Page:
Want to attack every day with the latest Georgia football recruiting info? That’s the Intel. This entry will cover the flip today made by top 100 WR prospect Raymond Cottrell in the 2023 class.
When pondering what might potentially make every member of DawgNation’s day on the recruiting trail, there would be two very high-ranking scenarios.
The first would likely be for any 5-star or top 20 prospect in any class. That’s the kind of talent Georgia has stacked up and it will need to continue to stay ranked No. 1 in the nation for long stretches in seasons to come.
The second would be for the Bulldog to add an explosive wide receiver and playmaker to the offense. The third would be if any of the prospects could be flipped from the University of Florida.
The decision that Raymond Cottrell made today will certainly check two of those three boxes. The Florida native had been committed to the Gators since July 31, 2021. He made the decision to flip that commitment to Georgia today.
“At the end of the day, I’m doing what’s best for me and my family,” he said on social media.
The Milton High School (Milton, Fla.) standout currently ranks as the nation’s No. 12 WR and the No. 85 overall prospect for the 2023 cycle on the 247Sports Composite standard.
He shared his thoughts behind the decision in the social media post below.
He got to see Todd Monken’s offense guided by top-shelf quarterbacks JT Daniels, Carson Beck, Stetson Bennett IV and Brock Vandagriff.
“I can see myself being a part of it because they throw a lot and that black and red is a nice color and the way their coaches develop their players,” he told DawgNation this week. “You can definitely see it.”
Check out the highlight reel for the 6-foot-3, 203-pound Cottrell:
Cottrell also has a long 69-yard touchdown catch from his junior season among his highlights.
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Raymond Cottrell: The real story to know here
Cottrell plays football because he loves the game, but also for a greater purpose. He aims to provide a better life for his immediate family through football.
“What motivates me is my mother,” he said. “I use this slogan and I say feed your family.”
His family includes his mother Sherquise Riley and three younger brothers in Rayvon, Rayquan and Quatarious. Their ages range from seven to 15 years.
“My mom works very hard to put food on the table for us and when I look at my mom when she comes home and tired it hurts watching my mom look the way she looks,” Cottrell said. “That’s what motivates me to get to the league so I can make sure she never works again and I got three little brothers at home watching their big brother so I’m setting an example for them.”
Those four lives are most definitely his why for football.
“I play this sport because I know it’ll feed my family so my family can live great without stressing thinking what the next meal is going to be,” he said. “Everybody has got a sad story, but I’m going to go get everything for my people.”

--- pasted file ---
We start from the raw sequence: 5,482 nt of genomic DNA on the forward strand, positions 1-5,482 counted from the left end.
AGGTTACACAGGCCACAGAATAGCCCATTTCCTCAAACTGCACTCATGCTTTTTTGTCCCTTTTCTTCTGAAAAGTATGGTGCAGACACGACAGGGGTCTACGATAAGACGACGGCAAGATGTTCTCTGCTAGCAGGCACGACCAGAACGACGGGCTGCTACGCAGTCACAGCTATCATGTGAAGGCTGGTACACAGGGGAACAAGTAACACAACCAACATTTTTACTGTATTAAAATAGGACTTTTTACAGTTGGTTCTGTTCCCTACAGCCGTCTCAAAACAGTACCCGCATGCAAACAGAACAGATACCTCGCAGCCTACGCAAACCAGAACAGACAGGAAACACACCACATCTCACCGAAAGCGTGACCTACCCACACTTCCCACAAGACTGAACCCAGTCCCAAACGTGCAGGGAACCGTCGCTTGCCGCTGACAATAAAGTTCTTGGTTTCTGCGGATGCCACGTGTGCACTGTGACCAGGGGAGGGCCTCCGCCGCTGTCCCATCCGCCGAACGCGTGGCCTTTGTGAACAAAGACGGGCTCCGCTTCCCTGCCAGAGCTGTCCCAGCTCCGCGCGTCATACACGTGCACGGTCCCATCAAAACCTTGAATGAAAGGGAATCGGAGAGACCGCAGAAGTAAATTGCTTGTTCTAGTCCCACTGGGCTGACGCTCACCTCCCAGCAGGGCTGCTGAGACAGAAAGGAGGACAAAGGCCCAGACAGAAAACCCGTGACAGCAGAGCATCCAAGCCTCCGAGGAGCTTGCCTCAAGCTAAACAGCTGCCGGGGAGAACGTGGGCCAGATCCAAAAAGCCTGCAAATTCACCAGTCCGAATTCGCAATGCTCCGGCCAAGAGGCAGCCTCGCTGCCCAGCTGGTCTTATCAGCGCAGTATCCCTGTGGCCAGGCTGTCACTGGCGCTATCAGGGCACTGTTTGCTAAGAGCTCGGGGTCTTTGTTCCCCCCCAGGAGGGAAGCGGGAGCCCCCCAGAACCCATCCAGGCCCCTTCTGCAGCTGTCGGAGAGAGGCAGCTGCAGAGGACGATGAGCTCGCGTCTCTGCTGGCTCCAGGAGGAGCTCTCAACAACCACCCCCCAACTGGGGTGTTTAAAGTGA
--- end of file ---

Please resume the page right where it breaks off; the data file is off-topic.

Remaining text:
That plight is not the only hardship he said he’s experienced. Cottrell has the initials “LLJA” on the top of both of his social media accounts. There’s a broken heart emoji next to those letters on his Twitter page.
What does that mean?
“Long live Joe Austin,” he said. “My track coach. Man, that was the best coach you can ask for. He’s the reason I started doing track. He died of COVID-19, but he’s resting in peace now. But I’ll keep [his memory] in the base of my heart.”
He said he knew Austin for about four years. His former track coach also served as the dean of students at his middle school.
“He made me live track,” Cottrell said. “He told me you always have to have that [fire] in you no matter what. That’s what made me a ‘Dawg until this point and I’ll forever live by it.”
This flip should serve as an indicator of where the Bulldogs are as an offense. That’s in spite of what the perceptions might lend themselves to be.
Cottrell is a national recruit who fancies himself in a modern vertical passing attack. This “best decision for his family” was to commit to what the Bulldogs have to offer in that regard.
I’m a physical twitchy receiver,” Cottrell said. “I can get out of my breaks like a little guy. I’m quick off the ball.”
“What’s most important to me at wide receiver is that you have to have strong hands and you have to dominate at all times whether you are getting the ball or not. Also, great wide receivers are not selfish and what I mean by that is great wide receivers block when they don’t get the ball. Either way, you gotta have a dog mentality at everything, including blocking.”
If there’s a better definition for what Georgia needs at WR in every recruiting cycle, this reporter would love to see it.
(check on the recent reads on DawgNation.com)